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The Real Problem with Carbon Trading

A reader brings a bizarre leaked e-mail to my attention:

date: Mon, 18 May 1998 10:00:38 +010 ???
from: Trevor Davies ???@uea.ac.uk
subject: goldman-sachs
to: ???@uea,???@uea,???@uea

Jean,

We (Mike H) have done a modest amount of work on degree-days for G-S. They
now want to extend this. They are involved in dealing in the developing
energy futures market.

G-S is the sort of company that we might be looking for a ”strategic
alliance” with. I suggest the four of us meet with ?? (forgotten his name)
for an hour on the afternoon of Friday 12 June (best guess for Phil & Jean
– he needs a date from us). Thanks.

Trevor

++++++++++++++++++++++++++
Professor Trevor D. Davies
Climatic Research Unit
University of East Anglia
Norwich NR4 7TJ
United Kingdom

Tel. +44 ???
Fax. +44 ???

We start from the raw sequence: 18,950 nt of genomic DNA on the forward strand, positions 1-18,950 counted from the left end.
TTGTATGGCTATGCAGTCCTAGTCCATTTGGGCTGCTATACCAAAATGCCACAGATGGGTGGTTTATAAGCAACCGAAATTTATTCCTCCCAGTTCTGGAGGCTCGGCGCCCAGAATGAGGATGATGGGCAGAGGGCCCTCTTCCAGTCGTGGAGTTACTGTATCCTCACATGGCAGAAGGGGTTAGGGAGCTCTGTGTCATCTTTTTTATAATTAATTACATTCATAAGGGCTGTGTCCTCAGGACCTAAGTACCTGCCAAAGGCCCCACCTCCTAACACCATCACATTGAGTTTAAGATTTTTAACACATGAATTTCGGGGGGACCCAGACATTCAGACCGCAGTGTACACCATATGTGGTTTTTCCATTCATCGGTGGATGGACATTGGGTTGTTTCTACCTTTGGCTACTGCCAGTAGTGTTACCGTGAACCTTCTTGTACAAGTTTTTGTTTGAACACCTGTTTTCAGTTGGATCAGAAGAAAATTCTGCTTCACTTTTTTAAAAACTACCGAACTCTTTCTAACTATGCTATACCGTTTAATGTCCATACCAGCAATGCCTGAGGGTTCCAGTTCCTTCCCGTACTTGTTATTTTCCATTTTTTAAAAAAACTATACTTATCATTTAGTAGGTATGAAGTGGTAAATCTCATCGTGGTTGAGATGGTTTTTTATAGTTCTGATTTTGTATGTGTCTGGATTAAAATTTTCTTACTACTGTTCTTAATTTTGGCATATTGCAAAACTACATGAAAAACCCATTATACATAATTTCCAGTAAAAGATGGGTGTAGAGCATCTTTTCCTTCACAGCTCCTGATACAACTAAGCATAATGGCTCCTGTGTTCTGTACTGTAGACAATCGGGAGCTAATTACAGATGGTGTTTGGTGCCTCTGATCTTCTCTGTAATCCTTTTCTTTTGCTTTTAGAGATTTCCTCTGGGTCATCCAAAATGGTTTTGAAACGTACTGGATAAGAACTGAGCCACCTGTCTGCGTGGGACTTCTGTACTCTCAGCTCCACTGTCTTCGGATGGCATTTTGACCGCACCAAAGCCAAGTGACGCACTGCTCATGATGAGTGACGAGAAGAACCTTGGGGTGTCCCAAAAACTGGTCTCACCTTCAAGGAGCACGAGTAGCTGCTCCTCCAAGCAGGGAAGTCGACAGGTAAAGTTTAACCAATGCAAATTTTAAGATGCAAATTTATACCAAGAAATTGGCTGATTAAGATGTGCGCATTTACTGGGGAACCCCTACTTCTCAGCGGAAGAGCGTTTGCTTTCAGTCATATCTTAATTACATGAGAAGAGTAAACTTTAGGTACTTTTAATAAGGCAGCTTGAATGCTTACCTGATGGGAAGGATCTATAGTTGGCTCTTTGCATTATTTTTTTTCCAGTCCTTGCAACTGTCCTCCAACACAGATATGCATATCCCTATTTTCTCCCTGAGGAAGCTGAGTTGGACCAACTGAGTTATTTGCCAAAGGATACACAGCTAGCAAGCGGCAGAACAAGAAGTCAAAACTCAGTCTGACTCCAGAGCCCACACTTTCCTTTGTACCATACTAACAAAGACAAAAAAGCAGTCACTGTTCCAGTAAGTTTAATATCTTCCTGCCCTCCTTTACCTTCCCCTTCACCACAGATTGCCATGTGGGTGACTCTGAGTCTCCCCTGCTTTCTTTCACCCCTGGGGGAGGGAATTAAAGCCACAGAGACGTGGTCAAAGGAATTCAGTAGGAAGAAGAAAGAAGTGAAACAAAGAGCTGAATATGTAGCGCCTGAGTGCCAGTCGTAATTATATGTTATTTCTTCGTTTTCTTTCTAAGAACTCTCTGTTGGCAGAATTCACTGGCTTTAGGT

++++++++++++++++++++++++++

Now, I don’t really have any problem with the idea that a highly active and productive species like human beings can heavily influence our climate. In fact, I think there is a good deal of circumstantial evidence to suggest that we have been doing it for millennia.

From the Economist:

The ice-core record shows that the level of carbon dioxide in the atmosphere made an anomalous upturn about 7,000 years ago, and that methane levels, which were also falling, began to increase about 5,000 years ago. These numbers correspond well with the rise of farming in Europe and Asia.

The implication is that this small uptick in greenhouse gases has warmed the Earth, staving off new glaciation and thereby creating conditions beneficial to the development of modern civilisation.